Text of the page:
Saving Beaver Lake in Stanley Park

Comments 8 by Rebecca Bollwitt

Over the last ten years or so, Beaver Lake in Stanley Park has been slowly disappearing. While it is home to plenty of wildlife, from ducks to an actual beaver who has been chipping down trees over the years, it’s becoming boggy and overgrown. Skunk cabbage and lily pads cover mud patches which, during the summer months, dry up and soak up what little water still flows through from the creek.

Autumn in the Park

I heard on Vancouver is Awesome‘s 100.5 The Peak segment this weekend that a campaign is underway to save Beaver Lake that would see an investment of $100,000 for dredging and restoration by the Vancouver Park Board. Without these efforts, the Stanley Park Ecology Society says the lake could dry up within the next decade or two.

Beaver Lake was a popular recreational spot 100 years ago and was dredged in 1929 to remove mud. The introduction of water lilies in 1937 and the construction of the Stanley Park Causeway, which cut off a water supply, began Beaver Lake’s slow decline. The onetime 6.7-hectare lake is now smaller than four hectares and no more than 1.2 metres deep at any point. The $100,000 is to pay a consultant to develop a strategy for Beaver Lake’s survival, which will likely involve more dredging. [Vancouver Sun]

The Vancouver Park Board will now look at proposals from consultants about how to go about doing the work on Beaver Lake.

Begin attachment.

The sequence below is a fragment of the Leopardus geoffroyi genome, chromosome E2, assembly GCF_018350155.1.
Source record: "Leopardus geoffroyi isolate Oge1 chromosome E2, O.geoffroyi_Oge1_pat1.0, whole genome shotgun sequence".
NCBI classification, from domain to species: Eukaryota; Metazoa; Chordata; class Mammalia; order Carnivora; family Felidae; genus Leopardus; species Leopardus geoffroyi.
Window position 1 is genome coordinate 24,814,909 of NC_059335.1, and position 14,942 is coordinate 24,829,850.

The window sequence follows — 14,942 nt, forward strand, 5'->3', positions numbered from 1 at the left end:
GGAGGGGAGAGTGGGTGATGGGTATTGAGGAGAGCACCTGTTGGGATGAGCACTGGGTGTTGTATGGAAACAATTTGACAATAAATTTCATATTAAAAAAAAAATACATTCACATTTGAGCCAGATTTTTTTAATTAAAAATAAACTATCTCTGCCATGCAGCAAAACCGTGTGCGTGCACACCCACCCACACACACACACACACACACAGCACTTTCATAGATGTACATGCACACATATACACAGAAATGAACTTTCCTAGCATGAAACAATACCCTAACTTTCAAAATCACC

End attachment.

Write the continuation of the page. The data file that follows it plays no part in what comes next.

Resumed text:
Lost Lagoon Nature House

Lost Lagoon (named by E. Pauline Johnson) will also soon be in trouble. It never used to be land-locked and is slowly filling up with sediment and overgrowing with invasive species. Find out more about the Stanley Park Ecology Society at the Nature House at Lost Lagoon including their “Ivy Busters” volunteer programs in the summer.

Follow ParkBoard or StanleyPKEcoSoc on Twitter for updates.

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8 Comments  —  Comments Are Closed

  1. TuijaMonday, February 14th, 2011 — 5:09pm PST

    Great Post! Thank you! Indeed both ponds need more water flow or, we’ll need to decide to let them disappear. The building of the causeway made both of these natural bodies of water “unnatural” and now we are just fighting a losing battle, really. Sad but true.

  2. RobynMonday, February 14th, 2011 — 5:42pm PST

    I have photos of the beaver. In fact, there is another beaver kicking around between the lagoon and beaver lake. The beaver in beaver lake is fairly busy throughout the year too. He loves dam up the outlet on the northwest side of the lake. lol

    It would be sad to see both of them disappear though. Lots of little critters rely on the two bodies of water.

  3. KelliMonday, February 14th, 2011 — 5:43pm PST

    I fully support dredging the lake!!

  4. TylerMonday, February 14th, 2011 — 5:43pm PST

    That last comment was actually me, not Robyn 😉 seems I forgot to change the user settings when posting while I am on her laptop! hehe

  5. raincoasterMonday, February 14th, 2011 — 6:17pm PST

    I can easily imagine the worldwide appeal of a “Save the Beaver” campaign.

  6. lizTuesday, February 15th, 2011 — 4:26pm PST

    My mom said when she was a teen,they used to rent rowboats and row across the lagoon.If they brought something like this back into effect,it would be a moneymaking venture I’m sure.

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